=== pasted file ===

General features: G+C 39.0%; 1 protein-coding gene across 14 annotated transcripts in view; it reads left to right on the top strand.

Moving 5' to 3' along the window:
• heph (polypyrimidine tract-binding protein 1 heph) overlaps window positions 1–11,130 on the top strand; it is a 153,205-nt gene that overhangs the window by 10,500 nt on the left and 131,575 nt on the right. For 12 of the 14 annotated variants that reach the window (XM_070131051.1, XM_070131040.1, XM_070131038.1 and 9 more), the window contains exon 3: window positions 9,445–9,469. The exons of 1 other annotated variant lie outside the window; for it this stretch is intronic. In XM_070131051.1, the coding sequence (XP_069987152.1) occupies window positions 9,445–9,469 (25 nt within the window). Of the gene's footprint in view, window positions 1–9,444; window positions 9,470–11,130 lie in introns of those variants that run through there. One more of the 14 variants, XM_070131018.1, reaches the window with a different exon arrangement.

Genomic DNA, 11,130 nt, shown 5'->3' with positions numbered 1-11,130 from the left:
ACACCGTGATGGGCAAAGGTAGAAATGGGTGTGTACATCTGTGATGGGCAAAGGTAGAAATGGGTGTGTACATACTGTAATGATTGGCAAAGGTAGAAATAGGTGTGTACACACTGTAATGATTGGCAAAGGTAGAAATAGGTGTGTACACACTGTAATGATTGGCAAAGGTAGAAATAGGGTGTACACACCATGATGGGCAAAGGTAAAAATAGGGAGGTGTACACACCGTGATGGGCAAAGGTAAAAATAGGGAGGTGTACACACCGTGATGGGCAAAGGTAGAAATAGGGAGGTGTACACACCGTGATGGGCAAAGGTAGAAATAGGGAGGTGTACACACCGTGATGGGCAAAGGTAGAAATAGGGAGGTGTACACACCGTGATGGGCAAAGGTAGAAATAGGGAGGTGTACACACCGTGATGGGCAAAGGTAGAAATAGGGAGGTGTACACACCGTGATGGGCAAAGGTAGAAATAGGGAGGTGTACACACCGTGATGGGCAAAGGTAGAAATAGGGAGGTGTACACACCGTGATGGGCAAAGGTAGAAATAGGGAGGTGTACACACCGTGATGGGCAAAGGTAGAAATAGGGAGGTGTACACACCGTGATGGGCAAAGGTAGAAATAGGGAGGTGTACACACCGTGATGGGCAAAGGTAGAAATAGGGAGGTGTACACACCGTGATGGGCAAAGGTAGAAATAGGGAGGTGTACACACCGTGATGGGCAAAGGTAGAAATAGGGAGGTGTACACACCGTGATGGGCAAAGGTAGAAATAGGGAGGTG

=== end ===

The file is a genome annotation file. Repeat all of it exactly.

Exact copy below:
General features: G+C 39.0%; 1 protein-coding gene across 14 annotated transcripts in view; it reads left to right on the top strand.

Moving 5' to 3' along the window:
• heph (polypyrimidine tract-binding protein 1 heph) overlaps window positions 1–11,130 on the top strand; it is a 153,205-nt gene that overhangs the window by 10,500 nt on the left and 131,575 nt on the right. For 12 of the 14 annotated variants that reach the window (XM_070131051.1, XM_070131040.1, XM_070131038.1 and 9 more), the window contains exon 3: window positions 9,445–9,469. The exons of 1 other annotated variant lie outside the window; for it this stretch is intronic. In XM_070131051.1, the coding sequence (XP_069987152.1) occupies window positions 9,445–9,469 (25 nt within the window). Of the gene's footprint in view, window positions 1–9,444; window positions 9,470–11,130 lie in introns of those variants that run through there. One more of the 14 variants, XM_070131018.1, reaches the window with a different exon arrangement.

Genomic DNA, 11,130 nt, shown 5'->3' with positions numbered 1-11,130 from the left:
ACACCGTGATGGGCAAAGGTAGAAATGGGTGTGTACATCTGTGATGGGCAAAGGTAGAAATGGGTGTGTACATACTGTAATGATTGGCAAAGGTAGAAATAGGTGTGTACACACTGTAATGATTGGCAAAGGTAGAAATAGGTGTGTACACACTGTAATGATTGGCAAAGGTAGAAATAGGGTGTACACACCATGATGGGCAAAGGTAAAAATAGGGAGGTGTACACACCGTGATGGGCAAAGGTAAAAATAGGGAGGTGTACACACCGTGATGGGCAAAGGTAGAAATAGGGAGGTGTACACACCGTGATGGGCAAAGGTAGAAATAGGGAGGTGTACACACCGTGATGGGCAAAGGTAGAAATAGGGAGGTGTACACACCGTGATGGGCAAAGGTAGAAATAGGGAGGTGTACACACCGTGATGGGCAAAGGTAGAAATAGGGAGGTGTACACACCGTGATGGGCAAAGGTAGAAATAGGGAGGTGTACACACCGTGATGGGCAAAGGTAGAAATAGGGAGGTGTACACACCGTGATGGGCAAAGGTAGAAATAGGGAGGTGTACACACCGTGATGGGCAAAGGTAGAAATAGGGAGGTGTACACACCGTGATGGGCAAAGGTAGAAATAGGGAGGTGTACACACCGTGATGGGCAAAGGTAGAAATAGGGAGGTGTACACACCGTGATGGGCAAAGGTAGAAATAGGGAGGTGTACACACCGTGATGGGCAAAGGTAGAAATAGGGAGGTGTACACACCGTGATGGGCAAAGGTAGAAATAGGGAGGTG